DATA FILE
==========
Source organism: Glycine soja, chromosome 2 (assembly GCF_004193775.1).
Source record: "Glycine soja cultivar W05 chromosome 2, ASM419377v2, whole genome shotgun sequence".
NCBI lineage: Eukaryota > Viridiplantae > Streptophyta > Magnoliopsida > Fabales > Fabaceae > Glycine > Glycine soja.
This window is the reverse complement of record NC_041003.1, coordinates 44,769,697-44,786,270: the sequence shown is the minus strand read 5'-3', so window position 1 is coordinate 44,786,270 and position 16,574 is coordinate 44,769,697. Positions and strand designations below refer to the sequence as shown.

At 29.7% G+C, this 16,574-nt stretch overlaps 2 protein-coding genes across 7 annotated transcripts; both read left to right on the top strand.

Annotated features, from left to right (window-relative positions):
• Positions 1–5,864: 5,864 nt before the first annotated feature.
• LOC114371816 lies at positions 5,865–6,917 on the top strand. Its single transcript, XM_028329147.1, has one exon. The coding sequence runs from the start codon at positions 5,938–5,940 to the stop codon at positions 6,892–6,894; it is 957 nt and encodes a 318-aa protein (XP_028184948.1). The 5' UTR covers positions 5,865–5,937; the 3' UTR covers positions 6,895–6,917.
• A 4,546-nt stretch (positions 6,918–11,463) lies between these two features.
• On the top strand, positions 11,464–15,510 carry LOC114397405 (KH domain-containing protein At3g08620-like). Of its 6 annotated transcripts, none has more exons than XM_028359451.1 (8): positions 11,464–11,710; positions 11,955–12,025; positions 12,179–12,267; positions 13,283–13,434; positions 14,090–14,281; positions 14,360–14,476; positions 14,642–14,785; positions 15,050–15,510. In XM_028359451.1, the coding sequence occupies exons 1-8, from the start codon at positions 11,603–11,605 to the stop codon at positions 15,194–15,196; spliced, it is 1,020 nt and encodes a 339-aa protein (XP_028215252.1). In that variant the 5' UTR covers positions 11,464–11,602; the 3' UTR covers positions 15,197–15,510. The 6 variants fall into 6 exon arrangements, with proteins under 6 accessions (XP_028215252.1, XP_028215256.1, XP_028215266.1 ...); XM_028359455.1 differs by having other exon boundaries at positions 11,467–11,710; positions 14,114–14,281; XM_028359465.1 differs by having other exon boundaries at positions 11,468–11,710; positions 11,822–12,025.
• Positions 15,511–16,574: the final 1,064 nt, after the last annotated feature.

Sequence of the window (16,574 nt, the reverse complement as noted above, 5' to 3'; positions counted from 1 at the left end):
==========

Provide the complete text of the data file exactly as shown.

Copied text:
Source organism: Glycine soja, chromosome 2 (assembly GCF_004193775.1).
Source record: "Glycine soja cultivar W05 chromosome 2, ASM419377v2, whole genome shotgun sequence".
NCBI lineage: Eukaryota > Viridiplantae > Streptophyta > Magnoliopsida > Fabales > Fabaceae > Glycine > Glycine soja.
This window is the reverse complement of record NC_041003.1, coordinates 44,769,697-44,786,270: the sequence shown is the minus strand read 5'-3', so window position 1 is coordinate 44,786,270 and position 16,574 is coordinate 44,769,697. Positions and strand designations below refer to the sequence as shown.

At 29.7% G+C, this 16,574-nt stretch overlaps 2 protein-coding genes across 7 annotated transcripts; both read left to right on the top strand.

Annotated features, from left to right (window-relative positions):
• Positions 1–5,864: 5,864 nt before the first annotated feature.
• LOC114371816 lies at positions 5,865–6,917 on the top strand. Its single transcript, XM_028329147.1, has one exon. The coding sequence runs from the start codon at positions 5,938–5,940 to the stop codon at positions 6,892–6,894; it is 957 nt and encodes a 318-aa protein (XP_028184948.1). The 5' UTR covers positions 5,865–5,937; the 3' UTR covers positions 6,895–6,917.
• A 4,546-nt stretch (positions 6,918–11,463) lies between these two features.
• On the top strand, positions 11,464–15,510 carry LOC114397405 (KH domain-containing protein At3g08620-like). Of its 6 annotated transcripts, none has more exons than XM_028359451.1 (8): positions 11,464–11,710; positions 11,955–12,025; positions 12,179–12,267; positions 13,283–13,434; positions 14,090–14,281; positions 14,360–14,476; positions 14,642–14,785; positions 15,050–15,510. In XM_028359451.1, the coding sequence occupies exons 1-8, from the start codon at positions 11,603–11,605 to the stop codon at positions 15,194–15,196; spliced, it is 1,020 nt and encodes a 339-aa protein (XP_028215252.1). In that variant the 5' UTR covers positions 11,464–11,602; the 3' UTR covers positions 15,197–15,510. The 6 variants fall into 6 exon arrangements, with proteins under 6 accessions (XP_028215252.1, XP_028215256.1, XP_028215266.1 ...); XM_028359455.1 differs by having other exon boundaries at positions 11,467–11,710; positions 14,114–14,281; XM_028359465.1 differs by having other exon boundaries at positions 11,468–11,710; positions 11,822–12,025.
• Positions 15,511–16,574: the final 1,064 nt, after the last annotated feature.

Sequence of the window (16,574 nt, the reverse complement as noted above, 5' to 3'; positions counted from 1 at the left end):